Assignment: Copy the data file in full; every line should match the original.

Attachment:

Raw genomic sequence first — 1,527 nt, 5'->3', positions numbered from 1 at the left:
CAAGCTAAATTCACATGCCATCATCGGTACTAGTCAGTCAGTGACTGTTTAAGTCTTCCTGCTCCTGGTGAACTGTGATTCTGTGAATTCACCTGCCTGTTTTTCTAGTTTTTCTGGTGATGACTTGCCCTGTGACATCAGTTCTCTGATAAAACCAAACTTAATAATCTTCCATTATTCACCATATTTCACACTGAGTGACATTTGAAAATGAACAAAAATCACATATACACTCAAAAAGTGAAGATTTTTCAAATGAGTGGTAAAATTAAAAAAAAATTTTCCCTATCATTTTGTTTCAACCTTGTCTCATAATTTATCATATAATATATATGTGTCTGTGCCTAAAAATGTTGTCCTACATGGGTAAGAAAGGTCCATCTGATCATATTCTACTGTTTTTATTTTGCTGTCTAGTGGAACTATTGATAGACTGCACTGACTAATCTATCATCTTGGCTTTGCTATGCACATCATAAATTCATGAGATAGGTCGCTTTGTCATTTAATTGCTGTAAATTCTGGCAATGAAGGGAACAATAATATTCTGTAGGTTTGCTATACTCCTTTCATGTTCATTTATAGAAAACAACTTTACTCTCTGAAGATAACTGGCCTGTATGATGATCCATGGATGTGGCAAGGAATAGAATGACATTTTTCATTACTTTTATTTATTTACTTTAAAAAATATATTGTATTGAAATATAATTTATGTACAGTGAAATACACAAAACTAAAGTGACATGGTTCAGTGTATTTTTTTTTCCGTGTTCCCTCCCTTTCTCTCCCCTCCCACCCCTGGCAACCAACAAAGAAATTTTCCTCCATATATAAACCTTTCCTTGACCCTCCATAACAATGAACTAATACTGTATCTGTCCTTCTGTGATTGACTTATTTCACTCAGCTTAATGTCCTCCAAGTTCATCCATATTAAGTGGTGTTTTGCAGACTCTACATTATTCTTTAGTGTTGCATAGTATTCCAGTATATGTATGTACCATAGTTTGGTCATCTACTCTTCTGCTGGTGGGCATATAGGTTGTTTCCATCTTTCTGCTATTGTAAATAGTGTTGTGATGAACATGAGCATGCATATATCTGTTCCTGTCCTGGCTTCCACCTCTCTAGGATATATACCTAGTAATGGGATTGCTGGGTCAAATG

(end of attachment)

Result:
Raw genomic sequence first — 1,527 nt, 5'->3', positions numbered from 1 at the left:
CAAGCTAAATTCACATGCCATCATCGGTACTAGTCAGTCAGTGACTGTTTAAGTCTTCCTGCTCCTGGTGAACTGTGATTCTGTGAATTCACCTGCCTGTTTTTCTAGTTTTTCTGGTGATGACTTGCCCTGTGACATCAGTTCTCTGATAAAACCAAACTTAATAATCTTCCATTATTCACCATATTTCACACTGAGTGACATTTGAAAATGAACAAAAATCACATATACACTCAAAAAGTGAAGATTTTTCAAATGAGTGGTAAAATTAAAAAAAAATTTTCCCTATCATTTTGTTTCAACCTTGTCTCATAATTTATCATATAATATATATGTGTCTGTGCCTAAAAATGTTGTCCTACATGGGTAAGAAAGGTCCATCTGATCATATTCTACTGTTTTTATTTTGCTGTCTAGTGGAACTATTGATAGACTGCACTGACTAATCTATCATCTTGGCTTTGCTATGCACATCATAAATTCATGAGATAGGTCGCTTTGTCATTTAATTGCTGTAAATTCTGGCAATGAAGGGAACAATAATATTCTGTAGGTTTGCTATACTCCTTTCATGTTCATTTATAGAAAACAACTTTACTCTCTGAAGATAACTGGCCTGTATGATGATCCATGGATGTGGCAAGGAATAGAATGACATTTTTCATTACTTTTATTTATTTACTTTAAAAAATATATTGTATTGAAATATAATTTATGTACAGTGAAATACACAAAACTAAAGTGACATGGTTCAGTGTATTTTTTTTTCCGTGTTCCCTCCCTTTCTCTCCCCTCCCACCCCTGGCAACCAACAAAGAAATTTTCCTCCATATATAAACCTTTCCTTGACCCTCCATAACAATGAACTAATACTGTATCTGTCCTTCTGTGATTGACTTATTTCACTCAGCTTAATGTCCTCCAAGTTCATCCATATTAAGTGGTGTTTTGCAGACTCTACATTATTCTTTAGTGTTGCATAGTATTCCAGTATATGTATGTACCATAGTTTGGTCATCTACTCTTCTGCTGGTGGGCATATAGGTTGTTTCCATCTTTCTGCTATTGTAAATAGTGTTGTGATGAACATGAGCATGCATATATCTGTTCCTGTCCTGGCTTCCACCTCTCTAGGATATATACCTAGTAATGGGATTGCTGGGTCAAATG